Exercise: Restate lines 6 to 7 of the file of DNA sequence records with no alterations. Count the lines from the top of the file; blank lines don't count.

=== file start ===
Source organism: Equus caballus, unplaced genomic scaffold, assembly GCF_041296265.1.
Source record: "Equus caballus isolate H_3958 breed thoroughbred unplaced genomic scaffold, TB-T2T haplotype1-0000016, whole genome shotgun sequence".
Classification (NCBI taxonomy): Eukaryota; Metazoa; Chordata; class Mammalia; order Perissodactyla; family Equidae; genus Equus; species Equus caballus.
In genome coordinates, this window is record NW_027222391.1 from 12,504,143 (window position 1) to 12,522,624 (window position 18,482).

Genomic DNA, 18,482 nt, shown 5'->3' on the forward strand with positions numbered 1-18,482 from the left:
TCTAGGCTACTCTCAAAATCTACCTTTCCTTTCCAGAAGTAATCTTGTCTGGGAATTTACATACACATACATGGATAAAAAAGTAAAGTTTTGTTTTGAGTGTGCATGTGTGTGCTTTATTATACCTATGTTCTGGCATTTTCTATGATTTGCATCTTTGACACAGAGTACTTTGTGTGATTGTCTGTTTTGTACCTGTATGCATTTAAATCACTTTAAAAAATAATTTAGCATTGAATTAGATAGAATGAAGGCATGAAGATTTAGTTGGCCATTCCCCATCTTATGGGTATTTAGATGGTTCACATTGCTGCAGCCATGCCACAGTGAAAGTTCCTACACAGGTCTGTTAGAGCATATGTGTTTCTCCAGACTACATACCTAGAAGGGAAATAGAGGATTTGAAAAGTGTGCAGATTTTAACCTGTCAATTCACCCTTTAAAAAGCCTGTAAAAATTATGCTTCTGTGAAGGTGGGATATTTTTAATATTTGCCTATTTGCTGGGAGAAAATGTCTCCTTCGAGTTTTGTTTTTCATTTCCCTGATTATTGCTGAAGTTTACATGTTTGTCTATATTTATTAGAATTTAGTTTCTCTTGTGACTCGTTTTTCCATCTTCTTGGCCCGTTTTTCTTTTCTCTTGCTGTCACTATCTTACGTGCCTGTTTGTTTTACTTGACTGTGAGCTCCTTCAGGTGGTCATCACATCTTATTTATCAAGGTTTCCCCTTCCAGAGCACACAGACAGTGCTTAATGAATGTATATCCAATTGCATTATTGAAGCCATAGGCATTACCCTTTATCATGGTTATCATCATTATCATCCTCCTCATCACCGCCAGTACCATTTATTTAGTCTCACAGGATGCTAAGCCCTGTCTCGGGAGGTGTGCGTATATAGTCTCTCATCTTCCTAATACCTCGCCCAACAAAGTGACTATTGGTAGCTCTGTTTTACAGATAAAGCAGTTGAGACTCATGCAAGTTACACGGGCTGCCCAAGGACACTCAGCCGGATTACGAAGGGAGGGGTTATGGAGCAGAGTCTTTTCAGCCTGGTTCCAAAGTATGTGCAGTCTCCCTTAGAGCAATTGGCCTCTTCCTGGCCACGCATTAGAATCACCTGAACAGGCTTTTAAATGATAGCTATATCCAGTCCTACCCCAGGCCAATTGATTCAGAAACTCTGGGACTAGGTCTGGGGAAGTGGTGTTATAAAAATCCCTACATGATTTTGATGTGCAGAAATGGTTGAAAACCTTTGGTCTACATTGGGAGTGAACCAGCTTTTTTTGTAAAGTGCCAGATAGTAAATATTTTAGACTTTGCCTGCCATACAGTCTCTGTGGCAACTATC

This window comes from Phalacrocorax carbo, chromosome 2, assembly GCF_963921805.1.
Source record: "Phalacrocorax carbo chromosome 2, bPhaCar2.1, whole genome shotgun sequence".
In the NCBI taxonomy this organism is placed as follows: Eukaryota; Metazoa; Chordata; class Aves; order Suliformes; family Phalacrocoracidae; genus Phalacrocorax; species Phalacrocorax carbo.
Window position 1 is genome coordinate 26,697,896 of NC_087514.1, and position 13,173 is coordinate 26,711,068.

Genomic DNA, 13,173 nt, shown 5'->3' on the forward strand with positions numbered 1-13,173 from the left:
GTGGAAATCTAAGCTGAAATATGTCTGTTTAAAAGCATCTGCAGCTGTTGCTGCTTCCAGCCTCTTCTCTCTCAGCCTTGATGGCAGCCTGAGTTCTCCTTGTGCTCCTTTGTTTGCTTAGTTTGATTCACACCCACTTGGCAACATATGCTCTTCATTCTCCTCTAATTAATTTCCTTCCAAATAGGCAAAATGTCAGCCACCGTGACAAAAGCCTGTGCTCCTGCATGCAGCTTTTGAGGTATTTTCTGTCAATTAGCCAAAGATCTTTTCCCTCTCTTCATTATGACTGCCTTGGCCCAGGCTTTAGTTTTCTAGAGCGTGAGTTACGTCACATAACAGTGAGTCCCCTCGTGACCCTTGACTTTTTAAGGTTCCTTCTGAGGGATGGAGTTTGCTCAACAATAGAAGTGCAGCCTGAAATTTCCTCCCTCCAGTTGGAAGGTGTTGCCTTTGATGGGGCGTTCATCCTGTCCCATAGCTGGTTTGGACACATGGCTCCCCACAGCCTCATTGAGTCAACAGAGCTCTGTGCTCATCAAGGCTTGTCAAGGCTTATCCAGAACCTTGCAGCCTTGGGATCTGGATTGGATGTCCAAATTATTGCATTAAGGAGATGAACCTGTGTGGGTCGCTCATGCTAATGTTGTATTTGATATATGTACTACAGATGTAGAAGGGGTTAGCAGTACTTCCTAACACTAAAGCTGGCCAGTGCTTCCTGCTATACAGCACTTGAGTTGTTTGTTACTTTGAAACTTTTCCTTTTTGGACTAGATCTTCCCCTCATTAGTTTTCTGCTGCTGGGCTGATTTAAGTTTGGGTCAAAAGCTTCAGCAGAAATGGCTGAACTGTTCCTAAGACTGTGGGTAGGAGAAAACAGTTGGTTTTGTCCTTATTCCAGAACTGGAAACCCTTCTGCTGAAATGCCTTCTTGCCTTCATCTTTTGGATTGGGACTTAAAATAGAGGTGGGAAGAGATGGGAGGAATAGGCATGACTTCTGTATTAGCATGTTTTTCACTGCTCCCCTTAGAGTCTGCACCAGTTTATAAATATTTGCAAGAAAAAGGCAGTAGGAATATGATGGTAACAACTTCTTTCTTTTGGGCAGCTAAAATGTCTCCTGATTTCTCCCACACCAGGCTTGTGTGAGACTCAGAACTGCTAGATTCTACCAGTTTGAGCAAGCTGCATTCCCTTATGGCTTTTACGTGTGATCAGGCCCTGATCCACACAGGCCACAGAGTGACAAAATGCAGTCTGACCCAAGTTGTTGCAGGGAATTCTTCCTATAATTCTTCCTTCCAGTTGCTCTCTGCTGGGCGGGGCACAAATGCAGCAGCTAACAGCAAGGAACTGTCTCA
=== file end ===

TCTAGGCTACTCTCAAAATCTACCTTTCCTTTCCAGAAGTAATCTTGTCTGGGAATTTACATACACATACATGGATAAAAAAGTAAAGTTTTGTTTTGAGTGTGCATGTGTGTGCTTTATTATACCTATGTTCTGGCATTTTCTATGATTTGCATCTTTGACACAGAGTACTTTGTGTGATTGTCTGTTTTGTACCTGTATGCATTTAAATCACTTTAAAAAATAATTTAGCATTGAATTAGATAGAATGAAGGCATGAAGATTTAGTTGGCCATTCCCCATCTTATGGGTATTTAGATGGTTCACATTGCTGCAGCCATGCCACAGTGAAAGTTCCTACACAGGTCTGTTAGAGCATATGTGTTTCTCCAGACTACATACCTAGAAGGGAAATAGAGGATTTGAAAAGTGTGCAGATTTTAACCTGTCAATTCACCCTTTAAAAAGCCTGTAAAAATTATGCTTCTGTGAAGGTGGGATATTTTTAATATTTGCCTATTTGCTGGGAGAAAATGTCTCCTTCGAGTTTTGTTTTTCATTTCCCTGATTATTGCTGAAGTTTACATGTTTGTCTATATTTATTAGAATTTAGTTTCTCTTGTGACTCGTTTTTCCATCTTCTTGGCCCGTTTTTCTTTTCTCTTGCTGTCACTATCTTACGTGCCTGTTTGTTTTACTTGACTGTGAGCTCCTTCAGGTGGTCATCACATCTTATTTATCAAGGTTTCCCCTTCCAGAGCACACAGACAGTGCTTAATGAATGTATATCCAATTGCATTATTGAAGCCATAGGCATTACCCTTTATCATGGTTATCATCATTATCATCCTCCTCATCACCGCCAGTACCATTTATTTAGTCTCACAGGATGCTAAGCCCTGTCTCGGGAGGTGTGCGTATATAGTCTCTCATCTTCCTAATACCTCGCCCAACAAAGTGACTATTGGTAGCTCTGTTTTACAGATAAAGCAGTTGAGACTCATGCAAGTTACACGGGCTGCCCAAGGACACTCAGCCGGATTACGAAGGGAGGGGTTATGGAGCAGAGTCTTTTCAGCCTGGTTCCAAAGTATGTGCAGTCTCCCTTAGAGCAATTGGCCTCTTCCTGGCCACGCATTAGAATCACCTGAACAGGCTTTTAAATGATAGCTATATCCAGTCCTACCCCAGGCCAATTGATTCAGAAACTCTGGGACTAGGTCTGGGGAAGTGGTGTTATAAAAATCCCTACATGATTTTGATGTGCAGAAATGGTTGAAAACCTTTGGTCTACATTGGGAGTGAACCAGCTTTTTTTGTAAAGTGCCAGATAGTAAATATTTTAGACTTTGCCTGCCATACAGTCTCTGTGGCAACTATC

This window comes from Phalacrocorax carbo, chromosome 2, assembly GCF_963921805.1.